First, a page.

The Associated Press

WASHINGTON (AP) -Just weeks into his Senate term, Al Franken's portfolio compares favorably to any of the Senate's freshman members. He loves policy. He has signed on as co-sponsor to a half dozen bills, asked thoughtful questions of Supreme Court nominee Sonia Sotomayor, and immersed himself in a thorny debate over health care reform.

Before he was seated, Franken and his aidesintoned he would take a path well-trod by already-famous Sens. Hillary Clinton and Barack Obama before him. The idea is to work hard, pick a few issues and do your best to drown your celebrity by focusing on the detail of day-to-day work in the Senate.

There is nothing flashy about Franken's first legislative victory. The Service Dog Veterans Act, which Franken introduced with Sen. Johnny Isakson, R-Ga., will set up a pilot program with Department of Veterans Affairs to pair service dogs with wounded veterans.

"He sought me out and I was happy to work with him," Isakson said of Franken. "He'd done his homework, he was very informed. It was obvious he was trying to hit the ground running."

Isakson said he came away impressed.

"All of us know in the Senate your reputation is the sum of all the days you serve, not just one event, but he appears to be trying very hard."

Franken's committee assignments, including seats on the Judiciary Committee and on the Senate Health, Education, Labor&Pensions panel, have ensured that he is involved with two of Washington's most pressing matters.

During the Sotomayor hearings, Franken said he did not particularly enjoy being on camera, but was happy he was able to ask illuminating questions to the judge. He brimmed with pride when he discussed praise from Dahlia Lithwick, a legal writer for Slate magazine, who praised his performance.

"The wonkiest wonk in all of wonkdom," he said, of Lithwick.

Franken took particular pride in a small, almost procedural victory. During his questioning Franken said he was able to get Sen. Jeff Sessions, R-Ala., and the ranking Republican on the Judiciary Committee to acknowledge there are so-called conservative "activist judges" as well as liberals.

"I thought that was a victory," he said in an interview with The Associated Press. "Every conservative would say I want someone who's not a judicial activist and won't make law from the bench but that's exactly what Justice Thomas is doing. So I was proud of that."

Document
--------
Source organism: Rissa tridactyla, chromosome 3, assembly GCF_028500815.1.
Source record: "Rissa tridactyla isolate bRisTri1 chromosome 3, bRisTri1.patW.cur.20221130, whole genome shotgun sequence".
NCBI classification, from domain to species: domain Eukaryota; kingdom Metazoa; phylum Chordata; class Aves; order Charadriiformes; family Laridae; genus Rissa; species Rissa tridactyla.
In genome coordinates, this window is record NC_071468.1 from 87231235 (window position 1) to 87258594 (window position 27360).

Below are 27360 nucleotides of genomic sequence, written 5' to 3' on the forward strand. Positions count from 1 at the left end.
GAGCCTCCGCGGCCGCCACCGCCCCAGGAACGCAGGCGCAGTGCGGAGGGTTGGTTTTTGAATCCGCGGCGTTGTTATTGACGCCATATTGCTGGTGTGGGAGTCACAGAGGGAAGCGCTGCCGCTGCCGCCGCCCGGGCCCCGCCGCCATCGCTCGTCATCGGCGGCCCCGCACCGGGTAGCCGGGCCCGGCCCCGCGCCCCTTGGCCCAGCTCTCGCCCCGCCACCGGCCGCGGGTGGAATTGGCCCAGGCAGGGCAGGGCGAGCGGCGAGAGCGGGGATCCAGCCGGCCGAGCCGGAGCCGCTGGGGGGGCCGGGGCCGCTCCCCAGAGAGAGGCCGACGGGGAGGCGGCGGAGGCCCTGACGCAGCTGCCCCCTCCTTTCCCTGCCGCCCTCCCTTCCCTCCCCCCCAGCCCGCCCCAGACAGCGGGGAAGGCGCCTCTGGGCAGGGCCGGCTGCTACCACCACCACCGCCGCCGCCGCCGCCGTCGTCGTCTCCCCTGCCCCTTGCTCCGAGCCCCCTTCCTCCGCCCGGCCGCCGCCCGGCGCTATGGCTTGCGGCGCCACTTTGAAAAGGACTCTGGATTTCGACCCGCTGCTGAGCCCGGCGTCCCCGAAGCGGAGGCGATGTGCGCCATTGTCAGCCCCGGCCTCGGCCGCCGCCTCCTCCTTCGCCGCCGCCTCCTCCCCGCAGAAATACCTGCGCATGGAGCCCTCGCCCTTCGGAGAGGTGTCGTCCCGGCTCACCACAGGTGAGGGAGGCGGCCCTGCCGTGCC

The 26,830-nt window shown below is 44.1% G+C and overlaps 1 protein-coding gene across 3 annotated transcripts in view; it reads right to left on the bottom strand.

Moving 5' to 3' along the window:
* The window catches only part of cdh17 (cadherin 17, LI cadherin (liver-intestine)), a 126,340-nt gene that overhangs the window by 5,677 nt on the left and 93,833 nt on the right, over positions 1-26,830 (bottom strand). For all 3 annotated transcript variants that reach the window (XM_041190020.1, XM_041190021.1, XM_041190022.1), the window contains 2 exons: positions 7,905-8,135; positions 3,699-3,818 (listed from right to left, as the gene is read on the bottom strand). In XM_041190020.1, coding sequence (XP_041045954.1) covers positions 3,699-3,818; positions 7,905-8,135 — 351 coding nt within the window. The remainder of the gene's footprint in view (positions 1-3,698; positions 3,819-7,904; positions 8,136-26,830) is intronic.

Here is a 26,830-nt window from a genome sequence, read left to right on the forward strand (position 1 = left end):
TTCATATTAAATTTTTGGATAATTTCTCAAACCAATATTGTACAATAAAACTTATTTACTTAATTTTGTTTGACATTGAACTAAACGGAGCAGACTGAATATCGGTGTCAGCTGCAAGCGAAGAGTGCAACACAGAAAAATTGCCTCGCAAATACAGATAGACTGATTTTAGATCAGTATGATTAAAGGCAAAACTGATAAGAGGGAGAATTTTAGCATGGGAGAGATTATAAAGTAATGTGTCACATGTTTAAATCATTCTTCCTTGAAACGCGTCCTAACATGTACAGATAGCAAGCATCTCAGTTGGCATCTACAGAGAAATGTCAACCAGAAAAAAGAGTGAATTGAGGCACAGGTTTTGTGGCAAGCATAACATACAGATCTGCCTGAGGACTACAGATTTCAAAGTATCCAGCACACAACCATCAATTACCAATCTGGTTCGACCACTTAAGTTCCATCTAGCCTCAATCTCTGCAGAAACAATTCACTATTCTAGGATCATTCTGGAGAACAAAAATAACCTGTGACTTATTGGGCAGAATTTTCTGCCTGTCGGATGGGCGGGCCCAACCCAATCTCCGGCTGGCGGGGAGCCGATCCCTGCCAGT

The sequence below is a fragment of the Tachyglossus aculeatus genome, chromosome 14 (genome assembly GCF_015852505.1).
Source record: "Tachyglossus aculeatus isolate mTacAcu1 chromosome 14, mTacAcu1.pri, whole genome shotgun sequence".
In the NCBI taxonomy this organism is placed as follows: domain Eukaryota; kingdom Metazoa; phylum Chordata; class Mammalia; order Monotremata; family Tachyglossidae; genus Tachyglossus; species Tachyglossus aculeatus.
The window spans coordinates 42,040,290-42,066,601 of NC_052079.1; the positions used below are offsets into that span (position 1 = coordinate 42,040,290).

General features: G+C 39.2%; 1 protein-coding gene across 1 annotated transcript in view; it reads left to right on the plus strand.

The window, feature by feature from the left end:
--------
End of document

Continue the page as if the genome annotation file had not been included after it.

Democrats have appreciated Franken's ability to get up to speed quickly on the issues.

"He really understands the sort of workings of government and how policy is developed and the effect it has," said Sen. Tom Harkin, D-Iowa, who is chairman of the health, education, labor and pensions committee. "This is not some passing fancy of his. This is something he's been intellectualizing on and studying for many, many years."

Harkin said that though Franken did not join the HELP Committee before it finished its markup, he has been a "quick study" and was doing what he could to build consensus on the issue. Though some Republicans threatened to go to war if Franken was seated, Harkin said he's seen Franken quietly chatting up Republicans in the Senate's well.

"He's a very friendly guy and very outgoing," Harkin said. "He's an easy guy to get to know."

Franken told the AP he was proud of the fact that Sen. Orrin Hatch, R-Utah, was one of the first senators of either party to greet him after he was sworn in. He said he plans to work with Republicans as often as he can on as many issues as he can.

Democrats, meanwhile, quietly appreciate Franken's decision to avoid grabbing the spotlight. Apart from a few encounters coming on and off the Senate floor, Franken has largely avoided national media and broadcast outlets, granting interviews to media with a Minnesota focus. On national issues he has deferred to his Senate elders.

If you listen to Franken, there's plenty of other things he can be doing besides talking.

Like policy.

"I've got a lot of work to do," he told the AP. "I've got to get up to speed very, very quickly, so I'm focused on that."